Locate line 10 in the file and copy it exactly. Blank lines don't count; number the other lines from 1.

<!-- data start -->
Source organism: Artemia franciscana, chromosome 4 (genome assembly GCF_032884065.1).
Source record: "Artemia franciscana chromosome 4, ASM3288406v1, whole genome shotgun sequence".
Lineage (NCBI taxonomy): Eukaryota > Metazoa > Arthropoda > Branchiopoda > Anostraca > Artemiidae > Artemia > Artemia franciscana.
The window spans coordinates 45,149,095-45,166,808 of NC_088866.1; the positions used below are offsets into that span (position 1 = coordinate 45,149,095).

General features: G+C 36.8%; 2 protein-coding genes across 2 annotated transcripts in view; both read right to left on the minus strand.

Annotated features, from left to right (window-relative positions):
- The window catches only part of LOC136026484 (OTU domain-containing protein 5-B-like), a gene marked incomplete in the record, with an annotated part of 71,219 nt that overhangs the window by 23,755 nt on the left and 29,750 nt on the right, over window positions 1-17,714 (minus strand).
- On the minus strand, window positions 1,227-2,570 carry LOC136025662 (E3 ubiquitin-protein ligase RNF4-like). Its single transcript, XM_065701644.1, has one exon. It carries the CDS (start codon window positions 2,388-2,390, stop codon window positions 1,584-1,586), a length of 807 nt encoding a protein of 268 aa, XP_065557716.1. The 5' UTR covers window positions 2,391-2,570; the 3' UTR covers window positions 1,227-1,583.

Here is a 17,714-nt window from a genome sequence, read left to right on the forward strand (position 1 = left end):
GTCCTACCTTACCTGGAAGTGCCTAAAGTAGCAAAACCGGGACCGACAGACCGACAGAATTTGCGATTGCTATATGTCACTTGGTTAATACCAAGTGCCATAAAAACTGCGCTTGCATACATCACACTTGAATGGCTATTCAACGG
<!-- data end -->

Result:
GTCCTACCTTACCTGGAAGTGCCTAAAGTAGCAAAACCGGGACCGACAGACCGACAGAATTTGCGATTGCTATATGTCACTTGGTTAATACCAAGTGCCATAAAAACTGCGCTTGCATACATCACACTTGAATGGCTATTCAACGG